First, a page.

âThis was one of the most one-sided orders I have ever seen,â explains Seattle University School of Law Professor Charlotte Garden. âThe court found every one of the theories brought by the plaintiffs likely to succeed.â
The suit was brought by the National Federation of Independent Business, the Texas Association of Business, the Lubbock Chamber of Commerce, the National Association of Home Builders, the Texas Association of Builders, and a group of GOP-controlled states. Some of these organizations were concerned that their current activities of providing anti-union seminars and materials would require them to file reports identifying themselves as labor relations consultants.
Perhaps the most surprising group to take a side in this case was the American Bar Association (ABA), whose mission is âTo serve equally our members, our profession and the public by defending liberty and delivering justice as the national representative of the legal profession.â The ABA cited attorneysâ ethical rules for their opposition to the DOL Rule, and said, âby imposing these unfair reporting burdens on both the lawyers and the employer clients they represent, the proposed Rule could very well discourage many employers from seeking the expert legal representation they need, thereby effectively denying them their fundamental right to counsel.â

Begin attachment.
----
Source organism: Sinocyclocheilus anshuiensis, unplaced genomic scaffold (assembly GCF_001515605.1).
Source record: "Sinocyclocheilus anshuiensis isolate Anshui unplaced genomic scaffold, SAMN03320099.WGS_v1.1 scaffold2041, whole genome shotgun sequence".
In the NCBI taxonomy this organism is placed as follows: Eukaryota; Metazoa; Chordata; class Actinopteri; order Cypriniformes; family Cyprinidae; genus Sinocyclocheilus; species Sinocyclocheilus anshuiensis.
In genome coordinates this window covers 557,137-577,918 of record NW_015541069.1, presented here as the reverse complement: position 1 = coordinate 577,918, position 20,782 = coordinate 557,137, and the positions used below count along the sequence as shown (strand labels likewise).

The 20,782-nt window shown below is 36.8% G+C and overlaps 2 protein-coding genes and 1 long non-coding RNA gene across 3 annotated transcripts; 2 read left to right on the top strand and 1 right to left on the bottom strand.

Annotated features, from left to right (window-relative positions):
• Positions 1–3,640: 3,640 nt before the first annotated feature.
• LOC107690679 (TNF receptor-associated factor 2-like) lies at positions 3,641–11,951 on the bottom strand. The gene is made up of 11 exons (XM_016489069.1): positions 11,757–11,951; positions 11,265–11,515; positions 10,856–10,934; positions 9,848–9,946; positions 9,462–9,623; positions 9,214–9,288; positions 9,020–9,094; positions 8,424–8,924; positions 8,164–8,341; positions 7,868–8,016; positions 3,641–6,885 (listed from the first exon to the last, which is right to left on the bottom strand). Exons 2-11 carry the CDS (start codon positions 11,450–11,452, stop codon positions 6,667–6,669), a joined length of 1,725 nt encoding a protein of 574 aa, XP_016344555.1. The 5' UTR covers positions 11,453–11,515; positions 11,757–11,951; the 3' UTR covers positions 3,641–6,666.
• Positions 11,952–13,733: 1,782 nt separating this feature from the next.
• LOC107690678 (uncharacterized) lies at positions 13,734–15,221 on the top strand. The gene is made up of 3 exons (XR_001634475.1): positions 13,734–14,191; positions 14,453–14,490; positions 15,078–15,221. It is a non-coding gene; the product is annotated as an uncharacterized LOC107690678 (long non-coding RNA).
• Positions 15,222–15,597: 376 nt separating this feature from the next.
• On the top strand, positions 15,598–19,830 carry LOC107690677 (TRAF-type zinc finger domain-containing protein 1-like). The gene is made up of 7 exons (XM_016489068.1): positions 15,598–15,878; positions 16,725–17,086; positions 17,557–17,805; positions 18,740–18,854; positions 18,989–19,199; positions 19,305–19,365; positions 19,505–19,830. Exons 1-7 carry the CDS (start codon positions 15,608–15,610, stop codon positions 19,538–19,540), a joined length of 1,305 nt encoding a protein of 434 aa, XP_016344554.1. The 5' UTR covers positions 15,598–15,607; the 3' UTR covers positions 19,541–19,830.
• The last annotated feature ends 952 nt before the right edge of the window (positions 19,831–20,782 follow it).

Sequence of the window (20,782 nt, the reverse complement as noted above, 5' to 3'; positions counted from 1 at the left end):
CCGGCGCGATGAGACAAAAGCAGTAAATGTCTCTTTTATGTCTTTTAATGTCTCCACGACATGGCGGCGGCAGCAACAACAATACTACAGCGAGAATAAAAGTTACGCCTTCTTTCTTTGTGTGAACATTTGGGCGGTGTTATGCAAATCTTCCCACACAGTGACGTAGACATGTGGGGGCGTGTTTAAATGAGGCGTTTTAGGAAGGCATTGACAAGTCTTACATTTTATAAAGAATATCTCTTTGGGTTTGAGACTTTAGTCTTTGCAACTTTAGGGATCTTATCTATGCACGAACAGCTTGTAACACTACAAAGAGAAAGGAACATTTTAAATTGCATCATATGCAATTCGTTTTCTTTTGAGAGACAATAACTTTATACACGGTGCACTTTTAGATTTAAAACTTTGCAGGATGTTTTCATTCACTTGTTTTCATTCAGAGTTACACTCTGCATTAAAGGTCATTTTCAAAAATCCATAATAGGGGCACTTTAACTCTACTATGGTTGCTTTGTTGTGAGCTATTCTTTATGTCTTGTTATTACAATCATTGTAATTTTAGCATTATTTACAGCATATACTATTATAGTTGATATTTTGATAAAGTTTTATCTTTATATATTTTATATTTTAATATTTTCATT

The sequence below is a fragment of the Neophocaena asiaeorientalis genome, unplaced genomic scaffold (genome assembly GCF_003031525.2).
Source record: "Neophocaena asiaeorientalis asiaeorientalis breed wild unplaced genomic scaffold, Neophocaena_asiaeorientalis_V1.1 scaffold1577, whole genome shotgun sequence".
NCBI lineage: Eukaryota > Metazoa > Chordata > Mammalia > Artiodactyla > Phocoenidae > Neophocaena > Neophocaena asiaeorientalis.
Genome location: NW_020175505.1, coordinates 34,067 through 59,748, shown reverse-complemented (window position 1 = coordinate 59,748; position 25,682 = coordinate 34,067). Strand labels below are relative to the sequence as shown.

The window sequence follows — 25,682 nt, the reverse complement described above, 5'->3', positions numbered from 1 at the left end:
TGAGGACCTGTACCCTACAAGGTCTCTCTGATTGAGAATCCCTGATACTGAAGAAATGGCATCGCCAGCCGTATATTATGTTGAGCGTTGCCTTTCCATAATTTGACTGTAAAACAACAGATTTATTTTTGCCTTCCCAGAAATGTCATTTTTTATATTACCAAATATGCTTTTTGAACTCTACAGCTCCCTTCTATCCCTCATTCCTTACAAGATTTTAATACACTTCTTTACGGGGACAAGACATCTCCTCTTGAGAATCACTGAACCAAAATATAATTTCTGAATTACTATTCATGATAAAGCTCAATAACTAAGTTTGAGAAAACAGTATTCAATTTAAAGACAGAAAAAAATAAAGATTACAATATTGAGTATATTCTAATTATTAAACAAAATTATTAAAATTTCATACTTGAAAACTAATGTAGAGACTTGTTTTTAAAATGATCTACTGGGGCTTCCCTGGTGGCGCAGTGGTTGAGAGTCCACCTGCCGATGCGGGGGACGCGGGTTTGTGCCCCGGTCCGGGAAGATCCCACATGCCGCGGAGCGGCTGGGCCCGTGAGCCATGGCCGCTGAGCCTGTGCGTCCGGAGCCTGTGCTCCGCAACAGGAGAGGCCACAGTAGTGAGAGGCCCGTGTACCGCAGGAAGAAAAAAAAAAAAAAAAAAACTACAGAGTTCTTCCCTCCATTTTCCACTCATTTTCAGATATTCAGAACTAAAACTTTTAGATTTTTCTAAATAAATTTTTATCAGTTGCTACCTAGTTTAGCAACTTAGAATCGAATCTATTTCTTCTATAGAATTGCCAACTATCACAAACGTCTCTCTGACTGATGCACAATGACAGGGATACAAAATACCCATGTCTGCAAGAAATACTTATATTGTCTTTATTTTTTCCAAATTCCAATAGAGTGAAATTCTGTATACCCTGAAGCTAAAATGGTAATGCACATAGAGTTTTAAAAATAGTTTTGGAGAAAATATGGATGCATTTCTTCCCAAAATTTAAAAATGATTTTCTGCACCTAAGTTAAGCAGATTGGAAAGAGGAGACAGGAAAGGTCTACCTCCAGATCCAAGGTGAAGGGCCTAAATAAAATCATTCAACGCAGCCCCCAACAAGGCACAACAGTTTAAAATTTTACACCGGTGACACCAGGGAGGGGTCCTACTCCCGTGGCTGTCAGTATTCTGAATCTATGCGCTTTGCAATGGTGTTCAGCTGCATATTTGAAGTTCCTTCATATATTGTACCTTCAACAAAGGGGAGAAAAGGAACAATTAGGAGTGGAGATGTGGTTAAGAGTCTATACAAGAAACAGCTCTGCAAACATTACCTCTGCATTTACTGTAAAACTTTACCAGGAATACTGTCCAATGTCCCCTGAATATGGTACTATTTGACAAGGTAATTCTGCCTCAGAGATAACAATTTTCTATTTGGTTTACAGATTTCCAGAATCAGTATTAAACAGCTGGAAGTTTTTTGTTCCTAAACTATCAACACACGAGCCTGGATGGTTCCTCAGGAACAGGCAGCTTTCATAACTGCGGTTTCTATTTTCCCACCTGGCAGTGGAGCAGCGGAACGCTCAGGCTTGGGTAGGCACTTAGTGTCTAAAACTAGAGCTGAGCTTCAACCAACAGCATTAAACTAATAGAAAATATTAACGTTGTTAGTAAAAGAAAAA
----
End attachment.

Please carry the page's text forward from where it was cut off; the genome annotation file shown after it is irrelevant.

This coalition of business and attorney groups and states brought forward a number of arguments, from the DOL lacking authority to pass the rule to the rule exceeding the DOLâs estimated compliance costs by $59.99 billion over 10 years. (The DOL estimated the rule would cost all employers and consultants a total of approximately $826,000 per year; the plaintiffs estimated it at $60 billion over 10 years.) Additionally, in line with the growing use of the First Amendment against government regulation of business, the plaintiffs argued that the rule violated the employersâ, lawyersâ, and consultantsâ free speech, expression and association rights. The Judge concluded that some union busters may not offer their services as freely, and some attorneys may leave the field, if their identities and the terms of their arrangements were disclosed.
There is a great dissonance to the judgeâs extreme sensitivities to the rights of lawyers, union busters and employers to have their anti-union activities shrouded in complete secrecy, when the new rule was intended to protect workersâ rights. Not mentioned anywhere in the judgeâsÂ 86-page orderÂ is any discussion of workersâ rights to know who is really speaking to them when they are forced to sit in on an anti-union captive audience meeting. Further, there is no discussion of the value to workers of being able to test the employerâs claim that it does not have money to provide extra pay or benefits, when it might be spending tens or hundreds of thousands of dollars on anti-union consultants.
What was intended to be a rule protecting workersâ rights has been stopped from taking effect by a judgeâs order that was solely focused on the rights of union-busters.
This article originally appeared in inthesetimes.com on July5, 2015. Reprinted with permission.
About the Author: Moshe Marvit is an attorney and fellow with The Century Foundation and the co-author (with Richard Kahlenberg) of the book âWhy Labor Organizing Should be a Civil Right.â